Kenyan police charged with crimes against humanity

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In a landmark decision, Kenyan prosecutors said on Friday they would charge police officers with crimes against humanity over a deadly crackdown on post-election protests in 2017.

The charges cover rape, murder and torture and include the case of a six-month-old baby girl whose death became a symbol of police brutality during the bloody election aftermath.

“This is the first case of crimes against humanity charged under Kenyan domestic law using the In-ternational Crimes Act and also the first criminal prosecution of electoral-related sexual violence,” the director of public prosecutions (DPP) Noordin Haji said.

An official at the prosecutor’s office said 12 senior police officers were facing charges.

The police crackdown following the disputed presidential election in Aug 2017 saw around 100 people killed over a four-month period.

“The attacks were planned, coordinated and not random,” the DPP statement said, saying various offences such as torture, rape and sexual violence “were committed by or under the authority of senior national police officers”.

The baby, Samantha Pendo, died after being beaten by police during a raid on her house as pro-tests flared in the western city of Kisumu.

Officers fired tear gas into their house and bat-tered down the door before raining blows on the couple with batons while the mother held Samantha in her arms.

Extra-judicial killings are rife in Kenya, and jus-tice is rare with few examples of police being held to account.

Amnesty International’s secretary general on Friday called for new “enlightened” political leader-ship in Africa, lamenting shrinking civil liberties in Mali, Senegal and elsewhere on the continent.

Speaking to reporters in the Senegalese capital Dakar after visiting both countries, Agnes Callamard spoke of worrying reports of abuses in Mali and urged more transparency in probes into protester deaths in Senegal.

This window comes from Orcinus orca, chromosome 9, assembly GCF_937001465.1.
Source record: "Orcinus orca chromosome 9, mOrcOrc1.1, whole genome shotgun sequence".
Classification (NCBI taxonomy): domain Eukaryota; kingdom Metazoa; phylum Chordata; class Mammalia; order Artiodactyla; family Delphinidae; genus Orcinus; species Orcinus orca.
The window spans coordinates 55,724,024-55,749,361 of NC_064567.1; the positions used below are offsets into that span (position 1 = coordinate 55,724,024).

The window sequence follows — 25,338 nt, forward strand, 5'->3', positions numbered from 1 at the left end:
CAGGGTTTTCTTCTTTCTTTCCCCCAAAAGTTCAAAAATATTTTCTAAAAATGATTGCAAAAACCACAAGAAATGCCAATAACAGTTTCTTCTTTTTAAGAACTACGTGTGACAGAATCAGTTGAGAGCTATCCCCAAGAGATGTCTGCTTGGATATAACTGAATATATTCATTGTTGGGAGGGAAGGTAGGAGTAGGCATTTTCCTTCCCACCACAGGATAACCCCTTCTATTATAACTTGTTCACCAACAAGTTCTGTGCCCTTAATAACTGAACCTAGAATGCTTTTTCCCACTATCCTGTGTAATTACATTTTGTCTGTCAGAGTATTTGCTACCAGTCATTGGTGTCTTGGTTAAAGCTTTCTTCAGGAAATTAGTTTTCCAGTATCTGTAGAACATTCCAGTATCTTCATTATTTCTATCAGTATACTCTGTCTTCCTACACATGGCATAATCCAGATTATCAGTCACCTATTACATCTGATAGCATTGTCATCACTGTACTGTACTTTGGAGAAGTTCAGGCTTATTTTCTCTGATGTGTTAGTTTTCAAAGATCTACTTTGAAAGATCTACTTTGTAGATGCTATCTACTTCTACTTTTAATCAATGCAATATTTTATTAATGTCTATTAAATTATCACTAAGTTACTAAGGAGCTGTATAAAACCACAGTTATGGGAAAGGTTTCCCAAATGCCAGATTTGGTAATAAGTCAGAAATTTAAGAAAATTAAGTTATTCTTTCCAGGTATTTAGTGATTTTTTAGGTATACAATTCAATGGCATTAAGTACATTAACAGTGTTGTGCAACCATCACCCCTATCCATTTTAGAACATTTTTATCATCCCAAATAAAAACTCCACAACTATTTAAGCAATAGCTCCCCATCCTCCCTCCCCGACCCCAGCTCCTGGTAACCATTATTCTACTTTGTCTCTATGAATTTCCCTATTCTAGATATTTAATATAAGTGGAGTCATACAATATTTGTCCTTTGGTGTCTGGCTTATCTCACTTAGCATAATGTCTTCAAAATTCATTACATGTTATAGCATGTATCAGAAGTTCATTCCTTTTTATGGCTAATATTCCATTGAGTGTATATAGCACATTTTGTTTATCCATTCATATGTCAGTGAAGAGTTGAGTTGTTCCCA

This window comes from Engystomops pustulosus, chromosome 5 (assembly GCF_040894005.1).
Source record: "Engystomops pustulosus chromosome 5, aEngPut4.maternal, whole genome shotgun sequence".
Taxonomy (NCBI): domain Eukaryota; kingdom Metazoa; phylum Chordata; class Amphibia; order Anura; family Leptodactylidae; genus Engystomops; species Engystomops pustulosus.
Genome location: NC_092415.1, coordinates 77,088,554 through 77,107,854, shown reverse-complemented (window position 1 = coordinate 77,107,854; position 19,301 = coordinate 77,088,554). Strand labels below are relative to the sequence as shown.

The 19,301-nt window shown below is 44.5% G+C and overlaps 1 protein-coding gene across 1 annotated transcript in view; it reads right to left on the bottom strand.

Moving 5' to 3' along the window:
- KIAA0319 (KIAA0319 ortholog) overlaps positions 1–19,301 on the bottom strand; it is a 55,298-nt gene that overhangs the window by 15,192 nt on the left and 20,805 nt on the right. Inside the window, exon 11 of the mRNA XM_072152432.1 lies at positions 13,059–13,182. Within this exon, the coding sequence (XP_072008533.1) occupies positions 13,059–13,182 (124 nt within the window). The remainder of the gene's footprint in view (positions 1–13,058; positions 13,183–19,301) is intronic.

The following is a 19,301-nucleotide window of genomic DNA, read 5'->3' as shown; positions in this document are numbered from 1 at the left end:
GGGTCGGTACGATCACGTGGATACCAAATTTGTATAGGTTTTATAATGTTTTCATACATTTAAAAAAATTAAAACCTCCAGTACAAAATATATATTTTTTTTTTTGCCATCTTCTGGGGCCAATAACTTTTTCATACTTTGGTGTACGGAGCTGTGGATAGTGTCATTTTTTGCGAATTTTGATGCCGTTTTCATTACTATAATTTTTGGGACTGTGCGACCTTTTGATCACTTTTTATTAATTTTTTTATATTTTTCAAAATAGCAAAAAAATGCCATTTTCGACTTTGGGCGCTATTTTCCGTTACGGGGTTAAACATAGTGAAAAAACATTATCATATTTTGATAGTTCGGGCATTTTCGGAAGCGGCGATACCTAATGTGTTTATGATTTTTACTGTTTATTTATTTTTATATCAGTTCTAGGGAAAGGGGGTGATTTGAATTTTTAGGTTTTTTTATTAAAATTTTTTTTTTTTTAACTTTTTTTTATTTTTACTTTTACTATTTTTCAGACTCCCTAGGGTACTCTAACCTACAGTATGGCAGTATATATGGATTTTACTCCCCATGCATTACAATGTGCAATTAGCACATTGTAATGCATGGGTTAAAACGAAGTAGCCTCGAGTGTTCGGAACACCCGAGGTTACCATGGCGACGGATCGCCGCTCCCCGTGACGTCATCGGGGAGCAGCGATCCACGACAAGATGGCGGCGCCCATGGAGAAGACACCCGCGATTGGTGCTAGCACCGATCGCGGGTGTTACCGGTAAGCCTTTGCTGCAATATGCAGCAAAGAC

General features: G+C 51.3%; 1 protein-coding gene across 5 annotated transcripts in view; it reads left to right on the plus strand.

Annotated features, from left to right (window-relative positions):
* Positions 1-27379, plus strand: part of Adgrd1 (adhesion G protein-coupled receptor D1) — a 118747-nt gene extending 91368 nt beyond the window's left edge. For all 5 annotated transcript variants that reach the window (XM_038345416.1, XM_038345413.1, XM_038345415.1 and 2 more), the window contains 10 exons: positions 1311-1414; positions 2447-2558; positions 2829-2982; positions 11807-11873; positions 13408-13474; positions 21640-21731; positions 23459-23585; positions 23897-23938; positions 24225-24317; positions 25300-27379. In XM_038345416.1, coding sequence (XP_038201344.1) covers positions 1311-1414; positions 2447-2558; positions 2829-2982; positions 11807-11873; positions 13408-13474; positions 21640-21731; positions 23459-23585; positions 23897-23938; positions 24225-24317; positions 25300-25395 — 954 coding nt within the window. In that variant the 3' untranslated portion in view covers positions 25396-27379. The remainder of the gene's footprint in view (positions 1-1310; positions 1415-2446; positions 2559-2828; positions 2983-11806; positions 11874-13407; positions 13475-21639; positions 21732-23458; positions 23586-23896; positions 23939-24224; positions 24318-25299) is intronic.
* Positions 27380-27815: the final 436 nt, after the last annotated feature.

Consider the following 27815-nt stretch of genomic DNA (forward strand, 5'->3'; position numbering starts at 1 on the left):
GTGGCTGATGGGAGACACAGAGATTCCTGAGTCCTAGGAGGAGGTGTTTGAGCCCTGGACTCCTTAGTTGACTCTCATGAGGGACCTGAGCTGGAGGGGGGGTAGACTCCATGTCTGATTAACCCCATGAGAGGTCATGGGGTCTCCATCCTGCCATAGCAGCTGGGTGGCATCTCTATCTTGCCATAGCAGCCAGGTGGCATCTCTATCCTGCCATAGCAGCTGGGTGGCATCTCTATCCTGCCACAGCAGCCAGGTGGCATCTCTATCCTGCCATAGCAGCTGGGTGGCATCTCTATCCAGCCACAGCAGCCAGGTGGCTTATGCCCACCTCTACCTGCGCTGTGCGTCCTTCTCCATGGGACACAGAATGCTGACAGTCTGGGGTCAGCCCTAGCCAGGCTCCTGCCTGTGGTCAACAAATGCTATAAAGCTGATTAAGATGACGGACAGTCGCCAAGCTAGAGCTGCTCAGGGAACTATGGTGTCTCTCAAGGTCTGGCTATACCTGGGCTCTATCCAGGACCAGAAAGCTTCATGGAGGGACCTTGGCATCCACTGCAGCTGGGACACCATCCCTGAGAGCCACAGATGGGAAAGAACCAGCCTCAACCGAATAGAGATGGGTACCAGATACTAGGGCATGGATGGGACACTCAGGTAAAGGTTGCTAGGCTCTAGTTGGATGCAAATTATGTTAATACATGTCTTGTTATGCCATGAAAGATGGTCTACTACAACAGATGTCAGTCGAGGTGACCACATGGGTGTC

She said West African nations were experiencing a reduction in the scope of individual freedoms, with activists being prosecuted, security forces using excessive force against protesters, and journalists under pressure throughout the region.

“In this context, in which human values are being flouted, we need real leaders, we need authentic leadership, we need people who stand out from this,” Callamard said.

“I would hope that perhaps these leaders could emerge or be found in Africa,” she said, adding former South African president and anti-apartheid activist Nelson Mandela was such an example.

“The world needs enlightened leadership from African leaders. We find it at the level of civil society, now we should also find it at the level of political leadership”, she said.

In Mali, she denounced ill will on the part of the ruling junta.

“Amnesty International and others have noted an increase in violence against civilians since the be-ginning of the year, an increase that is not at all recognised by the authorities,” she added.

Yet “that denial cannot help”, she said. She cited “extremely worrying” reports of enforced dis-appearances and urged investigations into crimes allegedly committed by armed forces against civil-ians.

But, she said, there had been “progress” on the legal and administrative framework towards fighting impunity.

In Senegal, she called for greater transparency in investigating the violent protests of March last year and June this year, in which civilians were killed.

In March last year, she said 14 people died in protests following the arrest of the opposition politi-cian Ousmane Sonko on rape charges.

In June, protests in the run-up to parliamentary elections again turned violent. Authorities “claim a willingness to apologise… but for Amnesty the truth about the wrongs (committed) and justice for the families of the victims cannot be compromised,” Callamard said.—AFP

 

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